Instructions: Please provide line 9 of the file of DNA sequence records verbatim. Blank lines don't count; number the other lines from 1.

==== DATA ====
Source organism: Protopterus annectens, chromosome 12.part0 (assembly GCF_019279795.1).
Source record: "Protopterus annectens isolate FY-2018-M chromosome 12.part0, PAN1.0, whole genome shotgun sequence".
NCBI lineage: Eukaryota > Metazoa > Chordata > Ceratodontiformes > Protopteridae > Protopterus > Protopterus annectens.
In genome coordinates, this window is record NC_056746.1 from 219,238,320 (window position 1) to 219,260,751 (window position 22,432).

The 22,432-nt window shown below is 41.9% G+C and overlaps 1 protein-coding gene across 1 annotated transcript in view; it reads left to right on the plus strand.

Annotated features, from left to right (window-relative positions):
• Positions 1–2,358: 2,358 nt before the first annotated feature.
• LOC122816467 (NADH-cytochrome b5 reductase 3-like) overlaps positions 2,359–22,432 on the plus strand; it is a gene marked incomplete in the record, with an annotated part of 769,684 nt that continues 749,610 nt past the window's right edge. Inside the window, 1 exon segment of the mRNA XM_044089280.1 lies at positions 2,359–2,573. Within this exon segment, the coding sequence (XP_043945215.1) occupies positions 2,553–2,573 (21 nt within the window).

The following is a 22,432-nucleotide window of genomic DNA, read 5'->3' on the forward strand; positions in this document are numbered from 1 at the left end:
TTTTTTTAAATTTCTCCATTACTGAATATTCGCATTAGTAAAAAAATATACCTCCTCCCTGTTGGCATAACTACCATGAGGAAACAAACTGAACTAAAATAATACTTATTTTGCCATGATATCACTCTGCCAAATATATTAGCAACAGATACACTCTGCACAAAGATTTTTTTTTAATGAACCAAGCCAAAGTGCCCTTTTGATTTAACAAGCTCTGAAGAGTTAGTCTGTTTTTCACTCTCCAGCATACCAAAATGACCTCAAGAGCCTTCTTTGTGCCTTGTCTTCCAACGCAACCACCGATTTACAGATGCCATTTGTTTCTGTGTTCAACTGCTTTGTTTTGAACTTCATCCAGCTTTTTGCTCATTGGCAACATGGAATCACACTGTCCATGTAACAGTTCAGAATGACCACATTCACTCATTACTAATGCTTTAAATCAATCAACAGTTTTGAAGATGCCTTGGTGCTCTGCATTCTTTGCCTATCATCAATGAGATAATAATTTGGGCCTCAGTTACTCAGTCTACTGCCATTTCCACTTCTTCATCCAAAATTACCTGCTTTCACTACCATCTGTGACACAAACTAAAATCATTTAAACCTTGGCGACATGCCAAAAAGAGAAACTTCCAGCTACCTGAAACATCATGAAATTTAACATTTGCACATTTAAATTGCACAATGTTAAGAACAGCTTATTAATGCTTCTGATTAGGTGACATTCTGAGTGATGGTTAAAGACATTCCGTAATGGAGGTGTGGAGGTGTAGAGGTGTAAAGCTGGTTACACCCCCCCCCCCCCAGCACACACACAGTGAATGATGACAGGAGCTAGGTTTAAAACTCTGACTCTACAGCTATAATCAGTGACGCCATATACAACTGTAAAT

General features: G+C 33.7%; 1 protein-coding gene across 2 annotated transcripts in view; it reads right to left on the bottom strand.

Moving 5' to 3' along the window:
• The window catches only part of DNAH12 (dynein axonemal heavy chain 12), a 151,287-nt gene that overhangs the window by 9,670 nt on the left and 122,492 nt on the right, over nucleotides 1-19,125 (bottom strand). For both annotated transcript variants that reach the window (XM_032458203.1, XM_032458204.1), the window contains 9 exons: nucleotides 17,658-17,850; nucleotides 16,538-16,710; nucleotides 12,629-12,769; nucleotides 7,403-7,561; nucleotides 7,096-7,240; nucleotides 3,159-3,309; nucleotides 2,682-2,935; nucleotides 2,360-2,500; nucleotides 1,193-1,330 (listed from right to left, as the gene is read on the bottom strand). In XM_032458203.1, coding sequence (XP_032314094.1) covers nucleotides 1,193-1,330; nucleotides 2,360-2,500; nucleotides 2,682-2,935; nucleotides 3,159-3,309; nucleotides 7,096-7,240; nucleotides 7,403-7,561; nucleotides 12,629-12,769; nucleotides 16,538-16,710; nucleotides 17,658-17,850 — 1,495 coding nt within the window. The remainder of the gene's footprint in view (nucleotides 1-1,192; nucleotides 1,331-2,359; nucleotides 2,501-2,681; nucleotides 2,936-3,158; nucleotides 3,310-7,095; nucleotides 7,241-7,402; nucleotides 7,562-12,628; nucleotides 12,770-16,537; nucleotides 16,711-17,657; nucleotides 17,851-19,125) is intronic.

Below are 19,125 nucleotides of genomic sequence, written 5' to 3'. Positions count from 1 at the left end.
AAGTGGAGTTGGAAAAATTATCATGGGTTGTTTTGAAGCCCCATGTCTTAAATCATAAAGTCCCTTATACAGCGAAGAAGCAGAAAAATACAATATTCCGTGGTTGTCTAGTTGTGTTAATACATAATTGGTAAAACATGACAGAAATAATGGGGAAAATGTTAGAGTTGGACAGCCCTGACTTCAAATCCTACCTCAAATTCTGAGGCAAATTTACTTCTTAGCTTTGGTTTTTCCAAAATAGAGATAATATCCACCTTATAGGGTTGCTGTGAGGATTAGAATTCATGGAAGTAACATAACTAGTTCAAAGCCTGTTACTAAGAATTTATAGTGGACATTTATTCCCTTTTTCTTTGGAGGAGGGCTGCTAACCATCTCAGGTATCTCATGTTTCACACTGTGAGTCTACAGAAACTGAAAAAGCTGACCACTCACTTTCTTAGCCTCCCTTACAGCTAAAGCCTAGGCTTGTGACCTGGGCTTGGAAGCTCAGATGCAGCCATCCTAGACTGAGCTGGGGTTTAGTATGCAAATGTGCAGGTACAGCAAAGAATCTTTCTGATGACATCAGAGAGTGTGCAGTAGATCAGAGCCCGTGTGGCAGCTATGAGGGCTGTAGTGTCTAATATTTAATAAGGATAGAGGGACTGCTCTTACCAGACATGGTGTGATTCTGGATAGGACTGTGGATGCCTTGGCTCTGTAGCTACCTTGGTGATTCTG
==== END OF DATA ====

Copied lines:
The following is a 22,432-nucleotide window of genomic DNA, read 5'->3' on the forward strand; positions in this document are numbered from 1 at the left end: